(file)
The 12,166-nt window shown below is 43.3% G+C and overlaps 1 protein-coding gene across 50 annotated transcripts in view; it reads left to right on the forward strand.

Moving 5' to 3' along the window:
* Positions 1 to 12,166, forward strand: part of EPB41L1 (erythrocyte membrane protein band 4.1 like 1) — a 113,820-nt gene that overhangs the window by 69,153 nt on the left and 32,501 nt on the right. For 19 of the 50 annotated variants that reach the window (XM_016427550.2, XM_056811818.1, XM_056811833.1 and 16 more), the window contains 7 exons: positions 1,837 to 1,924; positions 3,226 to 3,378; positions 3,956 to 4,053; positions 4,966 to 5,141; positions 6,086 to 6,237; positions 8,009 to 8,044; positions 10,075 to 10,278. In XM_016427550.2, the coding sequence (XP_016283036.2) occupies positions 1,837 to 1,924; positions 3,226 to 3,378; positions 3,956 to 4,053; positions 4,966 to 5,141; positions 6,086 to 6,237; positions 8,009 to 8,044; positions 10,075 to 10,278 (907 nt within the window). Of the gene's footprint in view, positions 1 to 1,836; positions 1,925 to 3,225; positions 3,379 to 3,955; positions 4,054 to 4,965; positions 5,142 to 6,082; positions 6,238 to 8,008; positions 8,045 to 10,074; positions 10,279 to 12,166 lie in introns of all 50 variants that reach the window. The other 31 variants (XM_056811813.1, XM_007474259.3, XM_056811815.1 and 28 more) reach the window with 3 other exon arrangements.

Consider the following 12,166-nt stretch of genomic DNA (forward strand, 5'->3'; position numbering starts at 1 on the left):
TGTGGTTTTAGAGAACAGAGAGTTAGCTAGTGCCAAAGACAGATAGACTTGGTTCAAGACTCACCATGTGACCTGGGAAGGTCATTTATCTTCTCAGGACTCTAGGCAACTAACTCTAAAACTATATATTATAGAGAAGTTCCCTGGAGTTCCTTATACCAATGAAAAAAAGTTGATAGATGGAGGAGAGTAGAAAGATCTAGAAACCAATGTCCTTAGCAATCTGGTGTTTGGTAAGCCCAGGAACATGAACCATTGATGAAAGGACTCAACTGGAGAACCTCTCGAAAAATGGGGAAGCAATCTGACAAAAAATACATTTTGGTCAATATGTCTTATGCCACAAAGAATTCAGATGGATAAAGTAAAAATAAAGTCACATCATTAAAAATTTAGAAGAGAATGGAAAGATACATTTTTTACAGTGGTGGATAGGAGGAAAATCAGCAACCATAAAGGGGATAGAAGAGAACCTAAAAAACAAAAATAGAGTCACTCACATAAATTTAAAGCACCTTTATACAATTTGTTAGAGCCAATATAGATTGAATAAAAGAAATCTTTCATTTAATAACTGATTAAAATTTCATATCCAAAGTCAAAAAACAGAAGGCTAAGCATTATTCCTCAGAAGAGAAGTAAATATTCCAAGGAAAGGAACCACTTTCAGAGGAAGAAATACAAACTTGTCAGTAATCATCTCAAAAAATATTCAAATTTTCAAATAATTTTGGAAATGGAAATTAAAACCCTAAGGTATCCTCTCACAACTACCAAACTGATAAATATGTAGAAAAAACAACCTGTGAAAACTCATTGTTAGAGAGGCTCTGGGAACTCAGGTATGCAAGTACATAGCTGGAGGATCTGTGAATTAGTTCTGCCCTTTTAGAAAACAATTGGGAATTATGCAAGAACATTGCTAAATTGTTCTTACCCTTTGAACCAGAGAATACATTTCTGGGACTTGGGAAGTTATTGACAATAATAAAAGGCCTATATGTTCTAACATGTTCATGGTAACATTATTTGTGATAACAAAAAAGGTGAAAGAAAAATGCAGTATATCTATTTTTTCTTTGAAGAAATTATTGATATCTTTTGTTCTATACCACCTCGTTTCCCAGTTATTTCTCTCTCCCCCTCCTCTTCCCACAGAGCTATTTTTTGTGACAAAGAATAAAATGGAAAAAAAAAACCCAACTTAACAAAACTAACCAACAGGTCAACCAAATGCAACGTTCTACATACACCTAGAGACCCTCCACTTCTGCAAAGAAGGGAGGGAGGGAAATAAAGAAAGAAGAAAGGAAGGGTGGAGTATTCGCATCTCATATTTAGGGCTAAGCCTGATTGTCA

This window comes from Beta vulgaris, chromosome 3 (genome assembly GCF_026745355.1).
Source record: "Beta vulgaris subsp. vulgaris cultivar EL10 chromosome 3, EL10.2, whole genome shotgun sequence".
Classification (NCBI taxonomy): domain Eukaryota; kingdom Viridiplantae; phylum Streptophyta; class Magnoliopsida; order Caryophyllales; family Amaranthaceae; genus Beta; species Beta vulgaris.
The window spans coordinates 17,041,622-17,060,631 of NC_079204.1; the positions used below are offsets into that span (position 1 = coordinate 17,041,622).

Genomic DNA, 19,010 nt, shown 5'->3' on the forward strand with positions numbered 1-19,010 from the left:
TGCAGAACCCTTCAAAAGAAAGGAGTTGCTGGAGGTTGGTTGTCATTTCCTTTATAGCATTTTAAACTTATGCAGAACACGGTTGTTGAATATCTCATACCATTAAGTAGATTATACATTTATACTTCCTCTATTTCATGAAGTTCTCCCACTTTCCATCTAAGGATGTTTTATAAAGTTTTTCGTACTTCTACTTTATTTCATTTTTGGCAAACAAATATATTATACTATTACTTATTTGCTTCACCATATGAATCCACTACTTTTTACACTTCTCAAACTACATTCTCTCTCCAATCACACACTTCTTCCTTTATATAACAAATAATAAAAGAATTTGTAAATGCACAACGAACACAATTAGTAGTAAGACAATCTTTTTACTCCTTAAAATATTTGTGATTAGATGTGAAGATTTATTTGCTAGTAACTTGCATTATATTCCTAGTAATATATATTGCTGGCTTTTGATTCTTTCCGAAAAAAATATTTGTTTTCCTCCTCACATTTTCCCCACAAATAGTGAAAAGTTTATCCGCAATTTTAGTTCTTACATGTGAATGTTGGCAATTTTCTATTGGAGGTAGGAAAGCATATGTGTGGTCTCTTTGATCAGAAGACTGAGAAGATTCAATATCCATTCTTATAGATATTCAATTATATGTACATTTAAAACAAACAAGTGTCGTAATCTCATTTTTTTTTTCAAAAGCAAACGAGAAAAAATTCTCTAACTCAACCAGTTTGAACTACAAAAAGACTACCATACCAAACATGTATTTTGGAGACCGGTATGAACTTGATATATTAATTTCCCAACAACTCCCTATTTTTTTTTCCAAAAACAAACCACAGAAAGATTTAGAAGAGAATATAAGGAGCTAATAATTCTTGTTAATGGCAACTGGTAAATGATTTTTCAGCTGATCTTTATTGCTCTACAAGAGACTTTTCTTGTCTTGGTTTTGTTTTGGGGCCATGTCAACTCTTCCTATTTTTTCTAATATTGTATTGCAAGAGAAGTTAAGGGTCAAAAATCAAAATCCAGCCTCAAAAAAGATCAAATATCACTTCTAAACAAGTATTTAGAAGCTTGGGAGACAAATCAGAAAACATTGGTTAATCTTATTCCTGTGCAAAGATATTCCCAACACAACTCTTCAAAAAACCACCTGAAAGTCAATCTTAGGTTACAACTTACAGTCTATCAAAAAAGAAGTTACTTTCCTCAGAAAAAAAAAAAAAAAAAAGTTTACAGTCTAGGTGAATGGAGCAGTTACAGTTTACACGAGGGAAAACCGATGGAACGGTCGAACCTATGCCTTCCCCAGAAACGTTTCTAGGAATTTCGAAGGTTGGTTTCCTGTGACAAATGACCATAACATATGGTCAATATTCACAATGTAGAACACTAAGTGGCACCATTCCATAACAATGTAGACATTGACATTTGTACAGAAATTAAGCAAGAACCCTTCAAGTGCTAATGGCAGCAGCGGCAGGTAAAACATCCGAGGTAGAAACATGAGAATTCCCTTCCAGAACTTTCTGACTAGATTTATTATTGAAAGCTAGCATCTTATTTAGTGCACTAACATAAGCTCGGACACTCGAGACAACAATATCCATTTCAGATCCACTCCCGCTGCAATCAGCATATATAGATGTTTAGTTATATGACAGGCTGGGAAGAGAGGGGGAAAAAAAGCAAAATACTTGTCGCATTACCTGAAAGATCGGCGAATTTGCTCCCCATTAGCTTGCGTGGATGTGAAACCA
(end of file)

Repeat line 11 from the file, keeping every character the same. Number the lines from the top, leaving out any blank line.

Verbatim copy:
TGCAGAACCCTTCAAAAGAAAGGAGTTGCTGGAGGTTGGTTGTCATTTCCTTTATAGCATTTTAAACTTATGCAGAACACGGTTGTTGAATATCTCATACCATTAAGTAGATTATACATTTATACTTCCTCTATTTCATGAAGTTCTCCCACTTTCCATCTAAGGATGTTTTATAAAGTTTTTCGTACTTCTACTTTATTTCATTTTTGGCAAACAAATATATTATACTATTACTTATTTGCTTCACCATATGAATCCACTACTTTTTACACTTCTCAAACTACATTCTCTCTCCAATCACACACTTCTTCCTTTATATAACAAATAATAAAAGAATTTGTAAATGCACAACGAACACAATTAGTAGTAAGACAATCTTTTTACTCCTTAAAATATTTGTGATTAGATGTGAAGATTTATTTGCTAGTAACTTGCATTATATTCCTAGTAATATATATTGCTGGCTTTTGATTCTTTCCGAAAAAAATATTTGTTTTCCTCCTCACATTTTCCCCACAAATAGTGAAAAGTTTATCCGCAATTTTAGTTCTTACATGTGAATGTTGGCAATTTTCTATTGGAGGTAGGAAAGCATATGTGTGGTCTCTTTGATCAGAAGACTGAGAAGATTCAATATCCATTCTTATAGATATTCAATTATATGTACATTTAAAACAAACAAGTGTCGTAATCTCATTTTTTTTTTCAAAAGCAAACGAGAAAAAATTCTCTAACTCAACCAGTTTGAACTACAAAAAGACTACCATACCAAACATGTATTTTGGAGACCGGTATGAACTTGATATATTAATTTCCCAACAACTCCCTATTTTTTTTTCCAAAAACAAACCACAGAAAGATTTAGAAGAGAATATAAGGAGCTAATAATTCTTGTTAATGGCAACTGGTAAATGATTTTTCAGCTGATCTTTATTGCTCTACAAGAGACTTTTCTTGTCTTGGTTTTGTTTTGGGGCCATGTCAACTCTTCCTATTTTTTCTAATATTGTATTGCAAGAGAAGTTAAGGGTCAAAAATCAAAATCCAGCCTCAAAAAAGATCAAATATCACTTCTAAACAAGTATTTAGAAGCTTGGGAGACAAATCAGAAAACATTGGTTAATCTTATTCCTGTGCAAAGATATTCCCAACACAACTCTTCAAAAAACCACCTGAAAGTCAATCTTAGGTTACAACTTACAGTCTATCAAAAAAGAAGTTACTTTCCTCAGAAAAAAAAAAAAAAAAAAGTTTACAGTCTAGGTGAATGGAGCAGTTACAGTTTACACGAGGGAAAACCGATGGAACGGTCGAACCTATGCCTTCCCCAGAAACGTTTCTAGGAATTTCGAAGGTTGGTTTCCTGTGACAAATGACCATAACATATGGTCAATATTCACAATGTAGAACACTAAGTGGCACCATTCCATAACAATGTAGACATTGACATTTGTACAGAAATTAAGCAAGAACCCTTCAAGTGCTAATGGCAGCAGCGGCAGGTAAAACATCCGAGGTAGAAACATGAGAATTCCCTTCCAGAACTTTCTGACTAGATTTATTATTGAAAGCTAGCATCTTATTTAGTGCACTAACATAAGCTCGGACACTCGAGACAACAATATCCATTTCAGATCCACTCCCGCTGCAATCAGCATATATAGATGTTTAGTTATATGACAGGCTGGGAAGAGAGGGGGAAAAAAAGCAAAATACTTGTCGCATTACCTGAAAGATCGGCGAATTTGCTCCCCATTAGCTTGCGTGGATGTGAAACCA